Kevin Kelly at Technium: “…The procession of technological discoveries is inevitable. When the conditions are right — when the necessary web of supporting technology needed for every invention is established — then the next adjacent technological step will emerge as if on cue. If inventor X does not produce it, inventor Y will. The invention of the microphone, the laser, the transistor, the steam turbine, the waterwheel, and the discoveries of oxygen, DNA, and Boolean logic, were all inevitable in roughly the period they appeared. However the particular form of the microphone, its exact circuit, or the specific design of the laser, or the particular materials of the transistor, or the dimensions of the steam turbine, or the peculiar notation of the formula, or the specifics of any invention are not inevitable. Rather they will vary quite widely due to the personality of their finder, the resources at hand, the culture of society they are born into, the economics funding the discovery, and the influence of luck and chance. An incandescent light bulb based on a coil of carbonized bamboo filament heated within a vacuum bulb is not inevitable, but “the electric incandescent light bulb” is. The concept of “the electric incandescent light bulb” abstracted from all the details that can vary while still producing the result — luminance from electricity, for instance — is ordained by the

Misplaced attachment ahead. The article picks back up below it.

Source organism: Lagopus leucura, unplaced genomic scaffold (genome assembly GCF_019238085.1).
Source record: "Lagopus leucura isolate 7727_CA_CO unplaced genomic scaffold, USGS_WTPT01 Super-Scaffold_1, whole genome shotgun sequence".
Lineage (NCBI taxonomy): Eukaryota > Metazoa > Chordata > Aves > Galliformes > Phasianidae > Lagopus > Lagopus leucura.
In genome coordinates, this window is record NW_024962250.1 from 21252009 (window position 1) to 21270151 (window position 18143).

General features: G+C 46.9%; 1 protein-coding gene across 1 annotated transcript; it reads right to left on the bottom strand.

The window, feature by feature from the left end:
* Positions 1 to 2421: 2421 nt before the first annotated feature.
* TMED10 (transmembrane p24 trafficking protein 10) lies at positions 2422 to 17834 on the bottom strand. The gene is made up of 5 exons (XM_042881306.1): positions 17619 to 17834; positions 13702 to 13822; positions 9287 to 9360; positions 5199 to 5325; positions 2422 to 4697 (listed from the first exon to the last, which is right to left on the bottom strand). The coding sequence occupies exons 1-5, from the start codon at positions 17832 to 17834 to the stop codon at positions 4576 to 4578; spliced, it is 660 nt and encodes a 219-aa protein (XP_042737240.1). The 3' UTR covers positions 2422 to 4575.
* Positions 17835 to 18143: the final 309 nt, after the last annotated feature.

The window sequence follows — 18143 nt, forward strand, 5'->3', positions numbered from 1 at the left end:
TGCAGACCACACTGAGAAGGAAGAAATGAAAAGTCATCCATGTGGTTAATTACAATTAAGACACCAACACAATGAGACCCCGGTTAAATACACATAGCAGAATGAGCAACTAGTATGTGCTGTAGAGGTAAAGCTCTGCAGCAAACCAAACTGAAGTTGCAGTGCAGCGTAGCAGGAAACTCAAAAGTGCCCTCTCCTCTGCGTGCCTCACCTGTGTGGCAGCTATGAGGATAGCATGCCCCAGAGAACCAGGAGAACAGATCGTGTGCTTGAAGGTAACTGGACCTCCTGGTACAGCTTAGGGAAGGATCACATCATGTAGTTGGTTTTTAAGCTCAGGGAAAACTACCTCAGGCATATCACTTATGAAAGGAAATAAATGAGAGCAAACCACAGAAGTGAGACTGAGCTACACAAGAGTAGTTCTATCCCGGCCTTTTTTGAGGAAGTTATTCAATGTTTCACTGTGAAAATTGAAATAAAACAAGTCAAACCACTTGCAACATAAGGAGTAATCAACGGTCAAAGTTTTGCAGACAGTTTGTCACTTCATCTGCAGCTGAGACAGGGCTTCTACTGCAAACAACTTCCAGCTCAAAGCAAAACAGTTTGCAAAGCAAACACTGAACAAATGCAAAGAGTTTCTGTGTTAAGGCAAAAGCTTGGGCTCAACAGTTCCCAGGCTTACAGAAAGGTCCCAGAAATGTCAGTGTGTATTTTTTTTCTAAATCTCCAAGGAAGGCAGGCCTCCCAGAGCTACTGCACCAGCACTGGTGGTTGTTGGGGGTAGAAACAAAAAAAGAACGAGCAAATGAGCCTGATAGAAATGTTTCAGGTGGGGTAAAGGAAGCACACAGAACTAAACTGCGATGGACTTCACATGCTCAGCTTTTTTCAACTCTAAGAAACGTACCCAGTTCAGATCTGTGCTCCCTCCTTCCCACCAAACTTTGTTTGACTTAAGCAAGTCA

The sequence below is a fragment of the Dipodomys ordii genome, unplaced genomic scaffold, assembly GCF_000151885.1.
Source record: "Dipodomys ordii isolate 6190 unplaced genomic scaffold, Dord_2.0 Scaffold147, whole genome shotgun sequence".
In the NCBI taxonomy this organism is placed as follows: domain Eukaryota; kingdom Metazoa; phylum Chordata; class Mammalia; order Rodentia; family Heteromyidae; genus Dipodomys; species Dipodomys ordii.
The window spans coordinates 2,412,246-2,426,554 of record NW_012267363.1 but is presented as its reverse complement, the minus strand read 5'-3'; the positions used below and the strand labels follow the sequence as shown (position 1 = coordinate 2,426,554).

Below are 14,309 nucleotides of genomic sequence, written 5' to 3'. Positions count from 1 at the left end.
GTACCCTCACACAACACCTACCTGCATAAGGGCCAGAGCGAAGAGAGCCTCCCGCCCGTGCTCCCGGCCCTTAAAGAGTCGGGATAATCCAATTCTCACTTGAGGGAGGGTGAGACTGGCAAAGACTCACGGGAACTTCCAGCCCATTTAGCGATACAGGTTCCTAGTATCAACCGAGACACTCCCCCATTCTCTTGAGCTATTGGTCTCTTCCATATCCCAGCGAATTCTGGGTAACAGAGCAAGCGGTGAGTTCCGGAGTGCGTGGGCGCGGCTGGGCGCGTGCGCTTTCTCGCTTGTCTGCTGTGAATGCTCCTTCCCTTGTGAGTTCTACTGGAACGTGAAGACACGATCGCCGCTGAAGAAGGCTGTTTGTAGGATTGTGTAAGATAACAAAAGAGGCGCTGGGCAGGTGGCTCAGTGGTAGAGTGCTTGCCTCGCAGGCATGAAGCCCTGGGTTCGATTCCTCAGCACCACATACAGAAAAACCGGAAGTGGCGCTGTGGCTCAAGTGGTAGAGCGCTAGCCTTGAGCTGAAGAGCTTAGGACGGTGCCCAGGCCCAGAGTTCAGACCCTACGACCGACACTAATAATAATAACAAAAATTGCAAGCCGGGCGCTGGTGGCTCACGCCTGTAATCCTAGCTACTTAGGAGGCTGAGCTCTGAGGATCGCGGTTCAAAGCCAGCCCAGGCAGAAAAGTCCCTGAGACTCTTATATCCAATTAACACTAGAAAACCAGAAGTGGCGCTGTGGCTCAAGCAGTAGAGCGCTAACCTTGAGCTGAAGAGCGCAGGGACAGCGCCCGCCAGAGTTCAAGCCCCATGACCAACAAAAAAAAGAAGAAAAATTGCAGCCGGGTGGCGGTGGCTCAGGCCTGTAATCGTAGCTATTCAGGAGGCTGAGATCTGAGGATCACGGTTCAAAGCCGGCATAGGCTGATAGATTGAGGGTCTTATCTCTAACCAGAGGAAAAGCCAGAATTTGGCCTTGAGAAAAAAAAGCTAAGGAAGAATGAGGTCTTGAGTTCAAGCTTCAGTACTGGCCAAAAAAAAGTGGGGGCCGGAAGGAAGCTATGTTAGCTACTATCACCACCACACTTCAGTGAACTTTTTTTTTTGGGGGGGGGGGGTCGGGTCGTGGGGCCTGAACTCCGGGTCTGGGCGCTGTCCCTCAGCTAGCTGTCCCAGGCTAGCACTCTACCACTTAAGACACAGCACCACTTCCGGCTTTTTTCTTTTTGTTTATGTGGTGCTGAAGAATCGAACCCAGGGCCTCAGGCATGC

Three independently invented electric light bulbs: Edison’s, Swan’s, and Maxim’s.
Any claim of inevitability is difficult to prove. Convincing proof requires re-running a progression more than once and showing that the outcome is the same each time. That no matter what perturbations